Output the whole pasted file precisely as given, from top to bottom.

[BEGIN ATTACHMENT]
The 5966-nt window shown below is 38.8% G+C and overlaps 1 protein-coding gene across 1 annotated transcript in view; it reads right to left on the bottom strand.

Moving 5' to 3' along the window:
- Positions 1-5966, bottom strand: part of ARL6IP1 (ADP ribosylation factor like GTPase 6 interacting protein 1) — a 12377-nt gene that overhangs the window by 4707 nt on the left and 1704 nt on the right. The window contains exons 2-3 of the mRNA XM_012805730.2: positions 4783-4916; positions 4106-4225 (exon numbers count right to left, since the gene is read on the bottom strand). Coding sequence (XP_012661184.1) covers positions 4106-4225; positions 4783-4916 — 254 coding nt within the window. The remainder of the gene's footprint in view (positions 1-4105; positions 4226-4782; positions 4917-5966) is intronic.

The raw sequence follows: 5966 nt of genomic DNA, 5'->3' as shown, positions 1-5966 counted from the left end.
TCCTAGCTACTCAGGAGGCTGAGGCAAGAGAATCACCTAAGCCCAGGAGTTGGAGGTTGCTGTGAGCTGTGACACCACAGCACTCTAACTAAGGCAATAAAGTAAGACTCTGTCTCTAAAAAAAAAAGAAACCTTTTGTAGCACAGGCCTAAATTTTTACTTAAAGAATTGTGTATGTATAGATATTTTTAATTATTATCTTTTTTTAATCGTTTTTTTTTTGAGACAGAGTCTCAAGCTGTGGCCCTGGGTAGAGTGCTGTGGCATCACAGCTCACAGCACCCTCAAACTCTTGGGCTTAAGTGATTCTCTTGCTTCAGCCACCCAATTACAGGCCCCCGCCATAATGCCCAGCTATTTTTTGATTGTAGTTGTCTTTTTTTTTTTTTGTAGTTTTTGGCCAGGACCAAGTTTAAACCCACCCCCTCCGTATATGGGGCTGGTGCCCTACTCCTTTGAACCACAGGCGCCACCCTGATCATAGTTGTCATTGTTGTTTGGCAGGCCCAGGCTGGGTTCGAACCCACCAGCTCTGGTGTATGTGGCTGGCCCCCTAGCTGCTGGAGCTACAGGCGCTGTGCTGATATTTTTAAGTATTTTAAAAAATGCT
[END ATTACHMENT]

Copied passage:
The 5966-nt window shown below is 38.8% G+C and overlaps 1 protein-coding gene across 1 annotated transcript in view; it reads right to left on the bottom strand.

Moving 5' to 3' along the window:
- Positions 1-5966, bottom strand: part of ARL6IP1 (ADP ribosylation factor like GTPase 6 interacting protein 1) — a 12377-nt gene that overhangs the window by 4707 nt on the left and 1704 nt on the right. The window contains exons 2-3 of the mRNA XM_012805730.2: positions 4783-4916; positions 4106-4225 (exon numbers count right to left, since the gene is read on the bottom strand). Coding sequence (XP_012661184.1) covers positions 4106-4225; positions 4783-4916 — 254 coding nt within the window. The remainder of the gene's footprint in view (positions 1-4105; positions 4226-4782; positions 4917-5966) is intronic.

The raw sequence follows: 5966 nt of genomic DNA, 5'->3' as shown, positions 1-5966 counted from the left end.
TCCTAGCTACTCAGGAGGCTGAGGCAAGAGAATCACCTAAGCCCAGGAGTTGGAGGTTGCTGTGAGCTGTGACACCACAGCACTCTAACTAAGGCAATAAAGTAAGACTCTGTCTCTAAAAAAAAAAGAAACCTTTTGTAGCACAGGCCTAAATTTTTACTTAAAGAATTGTGTATGTATAGATATTTTTAATTATTATCTTTTTTTAATCGTTTTTTTTTTGAGACAGAGTCTCAAGCTGTGGCCCTGGGTAGAGTGCTGTGGCATCACAGCTCACAGCACCCTCAAACTCTTGGGCTTAAGTGATTCTCTTGCTTCAGCCACCCAATTACAGGCCCCCGCCATAATGCCCAGCTATTTTTTGATTGTAGTTGTCTTTTTTTTTTTTTGTAGTTTTTGGCCAGGACCAAGTTTAAACCCACCCCCTCCGTATATGGGGCTGGTGCCCTACTCCTTTGAACCACAGGCGCCACCCTGATCATAGTTGTCATTGTTGTTTGGCAGGCCCAGGCTGGGTTCGAACCCACCAGCTCTGGTGTATGTGGCTGGCCCCCTAGCTGCTGGAGCTACAGGCGCTGTGCTGATATTTTTAAGTATTTTAAAAAATGCT